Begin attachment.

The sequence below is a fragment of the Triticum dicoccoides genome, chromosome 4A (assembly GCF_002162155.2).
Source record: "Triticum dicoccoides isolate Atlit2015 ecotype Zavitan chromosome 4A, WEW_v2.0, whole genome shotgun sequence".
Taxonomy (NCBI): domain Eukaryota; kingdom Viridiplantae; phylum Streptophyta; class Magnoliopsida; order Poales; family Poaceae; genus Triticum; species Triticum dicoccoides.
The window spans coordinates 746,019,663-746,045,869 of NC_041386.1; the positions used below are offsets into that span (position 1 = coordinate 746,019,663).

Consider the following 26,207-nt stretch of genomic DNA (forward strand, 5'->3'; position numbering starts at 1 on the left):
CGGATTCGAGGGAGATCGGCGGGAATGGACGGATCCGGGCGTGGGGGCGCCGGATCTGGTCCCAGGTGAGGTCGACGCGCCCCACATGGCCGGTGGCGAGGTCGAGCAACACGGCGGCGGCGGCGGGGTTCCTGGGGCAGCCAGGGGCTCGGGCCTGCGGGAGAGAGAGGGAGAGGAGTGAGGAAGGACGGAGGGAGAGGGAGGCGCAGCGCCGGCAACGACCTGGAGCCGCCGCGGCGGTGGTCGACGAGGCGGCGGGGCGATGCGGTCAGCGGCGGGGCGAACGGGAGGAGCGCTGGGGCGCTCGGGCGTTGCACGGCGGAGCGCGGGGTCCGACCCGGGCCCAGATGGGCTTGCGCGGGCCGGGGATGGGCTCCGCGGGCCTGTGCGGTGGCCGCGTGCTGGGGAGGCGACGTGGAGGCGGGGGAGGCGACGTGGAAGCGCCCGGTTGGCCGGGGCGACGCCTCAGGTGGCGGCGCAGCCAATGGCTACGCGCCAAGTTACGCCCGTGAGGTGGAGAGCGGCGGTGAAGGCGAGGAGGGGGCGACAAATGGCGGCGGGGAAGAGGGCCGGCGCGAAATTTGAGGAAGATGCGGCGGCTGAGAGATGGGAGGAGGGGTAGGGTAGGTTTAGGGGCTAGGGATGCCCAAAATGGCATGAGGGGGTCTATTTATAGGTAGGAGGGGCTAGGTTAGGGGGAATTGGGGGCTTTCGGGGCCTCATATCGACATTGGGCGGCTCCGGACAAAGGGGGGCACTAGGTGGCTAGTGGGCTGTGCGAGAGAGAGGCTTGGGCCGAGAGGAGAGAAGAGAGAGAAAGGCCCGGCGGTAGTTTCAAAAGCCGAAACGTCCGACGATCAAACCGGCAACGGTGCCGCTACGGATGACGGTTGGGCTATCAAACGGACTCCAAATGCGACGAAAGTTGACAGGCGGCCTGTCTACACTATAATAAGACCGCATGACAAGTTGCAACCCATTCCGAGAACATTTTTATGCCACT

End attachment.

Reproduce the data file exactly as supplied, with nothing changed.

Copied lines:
The sequence below is a fragment of the Triticum dicoccoides genome, chromosome 4A (assembly GCF_002162155.2).
Source record: "Triticum dicoccoides isolate Atlit2015 ecotype Zavitan chromosome 4A, WEW_v2.0, whole genome shotgun sequence".
Taxonomy (NCBI): domain Eukaryota; kingdom Viridiplantae; phylum Streptophyta; class Magnoliopsida; order Poales; family Poaceae; genus Triticum; species Triticum dicoccoides.
The window spans coordinates 746,019,663-746,045,869 of NC_041386.1; the positions used below are offsets into that span (position 1 = coordinate 746,019,663).

Consider the following 26,207-nt stretch of genomic DNA (forward strand, 5'->3'; position numbering starts at 1 on the left):
CGGATTCGAGGGAGATCGGCGGGAATGGACGGATCCGGGCGTGGGGGCGCCGGATCTGGTCCCAGGTGAGGTCGACGCGCCCCACATGGCCGGTGGCGAGGTCGAGCAACACGGCGGCGGCGGCGGGGTTCCTGGGGCAGCCAGGGGCTCGGGCCTGCGGGAGAGAGAGGGAGAGGAGTGAGGAAGGACGGAGGGAGAGGGAGGCGCAGCGCCGGCAACGACCTGGAGCCGCCGCGGCGGTGGTCGACGAGGCGGCGGGGCGATGCGGTCAGCGGCGGGGCGAACGGGAGGAGCGCTGGGGCGCTCGGGCGTTGCACGGCGGAGCGCGGGGTCCGACCCGGGCCCAGATGGGCTTGCGCGGGCCGGGGATGGGCTCCGCGGGCCTGTGCGGTGGCCGCGTGCTGGGGAGGCGACGTGGAGGCGGGGGAGGCGACGTGGAAGCGCCCGGTTGGCCGGGGCGACGCCTCAGGTGGCGGCGCAGCCAATGGCTACGCGCCAAGTTACGCCCGTGAGGTGGAGAGCGGCGGTGAAGGCGAGGAGGGGGCGACAAATGGCGGCGGGGAAGAGGGCCGGCGCGAAATTTGAGGAAGATGCGGCGGCTGAGAGATGGGAGGAGGGGTAGGGTAGGTTTAGGGGCTAGGGATGCCCAAAATGGCATGAGGGGGTCTATTTATAGGTAGGAGGGGCTAGGTTAGGGGGAATTGGGGGCTTTCGGGGCCTCATATCGACATTGGGCGGCTCCGGACAAAGGGGGGCACTAGGTGGCTAGTGGGCTGTGCGAGAGAGAGGCTTGGGCCGAGAGGAGAGAAGAGAGAGAAAGGCCCGGCGGTAGTTTCAAAAGCCGAAACGTCCGACGATCAAACCGGCAACGGTGCCGCTACGGATGACGGTTGGGCTATCAAACGGACTCCAAATGCGACGAAAGTTGACAGGCGGCCTGTCTACACTATAATAAGACCGCATGACAAGTTGCAACCCATTCCGAGAACATTTTTATGCCACT